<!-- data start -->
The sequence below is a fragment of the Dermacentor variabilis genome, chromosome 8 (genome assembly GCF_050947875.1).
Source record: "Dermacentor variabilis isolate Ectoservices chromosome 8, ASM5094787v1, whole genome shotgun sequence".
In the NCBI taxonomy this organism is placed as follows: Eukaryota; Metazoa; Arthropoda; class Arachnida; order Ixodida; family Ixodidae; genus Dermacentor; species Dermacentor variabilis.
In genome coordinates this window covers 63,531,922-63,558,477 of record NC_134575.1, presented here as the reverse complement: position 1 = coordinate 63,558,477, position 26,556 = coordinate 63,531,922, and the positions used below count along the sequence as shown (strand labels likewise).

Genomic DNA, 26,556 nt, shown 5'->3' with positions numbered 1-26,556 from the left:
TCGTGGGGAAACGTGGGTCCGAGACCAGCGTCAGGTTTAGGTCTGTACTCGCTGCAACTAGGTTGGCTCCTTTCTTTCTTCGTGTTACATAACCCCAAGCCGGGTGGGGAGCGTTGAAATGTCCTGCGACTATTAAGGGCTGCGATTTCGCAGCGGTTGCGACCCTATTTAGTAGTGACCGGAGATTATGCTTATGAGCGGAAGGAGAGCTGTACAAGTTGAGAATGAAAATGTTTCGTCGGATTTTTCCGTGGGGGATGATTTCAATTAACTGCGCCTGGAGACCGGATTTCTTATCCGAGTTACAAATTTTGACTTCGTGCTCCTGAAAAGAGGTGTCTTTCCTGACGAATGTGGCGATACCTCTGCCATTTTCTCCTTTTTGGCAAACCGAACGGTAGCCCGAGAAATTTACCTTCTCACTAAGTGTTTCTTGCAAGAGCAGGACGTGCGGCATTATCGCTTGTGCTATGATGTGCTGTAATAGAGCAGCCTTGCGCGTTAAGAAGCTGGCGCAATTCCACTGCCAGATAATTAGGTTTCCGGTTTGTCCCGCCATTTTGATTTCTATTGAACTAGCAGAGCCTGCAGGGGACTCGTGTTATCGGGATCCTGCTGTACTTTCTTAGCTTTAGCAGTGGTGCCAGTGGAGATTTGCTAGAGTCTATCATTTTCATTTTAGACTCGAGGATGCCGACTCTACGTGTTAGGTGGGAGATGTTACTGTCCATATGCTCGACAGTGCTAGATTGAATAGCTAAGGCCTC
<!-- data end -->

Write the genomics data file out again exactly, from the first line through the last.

The sequence below is a fragment of the Dermacentor variabilis genome, chromosome 8 (genome assembly GCF_050947875.1).
Source record: "Dermacentor variabilis isolate Ectoservices chromosome 8, ASM5094787v1, whole genome shotgun sequence".
In the NCBI taxonomy this organism is placed as follows: Eukaryota; Metazoa; Arthropoda; class Arachnida; order Ixodida; family Ixodidae; genus Dermacentor; species Dermacentor variabilis.
In genome coordinates this window covers 63,531,922-63,558,477 of record NC_134575.1, presented here as the reverse complement: position 1 = coordinate 63,558,477, position 26,556 = coordinate 63,531,922, and the positions used below count along the sequence as shown (strand labels likewise).

Genomic DNA, 26,556 nt, shown 5'->3' with positions numbered 1-26,556 from the left:
TCGTGGGGAAACGTGGGTCCGAGACCAGCGTCAGGTTTAGGTCTGTACTCGCTGCAACTAGGTTGGCTCCTTTCTTTCTTCGTGTTACATAACCCCAAGCCGGGTGGGGAGCGTTGAAATGTCCTGCGACTATTAAGGGCTGCGATTTCGCAGCGGTTGCGACCCTATTTAGTAGTGACCGGAGATTATGCTTATGAGCGGAAGGAGAGCTGTACAAGTTGAGAATGAAAATGTTTCGTCGGATTTTTCCGTGGGGGATGATTTCAATTAACTGCGCCTGGAGACCGGATTTCTTATCCGAGTTACAAATTTTGACTTCGTGCTCCTGAAAAGAGGTGTCTTTCCTGACGAATGTGGCGATACCTCTGCCATTTTCTCCTTTTTGGCAAACCGAACGGTAGCCCGAGAAATTTACCTTCTCACTAAGTGTTTCTTGCAAGAGCAGGACGTGCGGCATTATCGCTTGTGCTATGATGTGCTGTAATAGAGCAGCCTTGCGCGTTAAGAAGCTGGCGCAATTCCACTGCCAGATAATTAGGTTTCCGGTTTGTCCCGCCATTTTGATTTCTATTGAACTAGCAGAGCCTGCAGGGGACTCGTGTTATCGGGATCCTGCTGTACTTTCTTAGCTTTAGCAGTGGTGCCAGTGGAGATTTGCTAGAGTCTATCATTTTCATTTTAGACTCGAGGATGCCGACTCTACGTGTTAGGTGGGAGATGTTACTGTCCATATGCTCGACAGTGCTAGATTGAATAGCTAAGGCCTC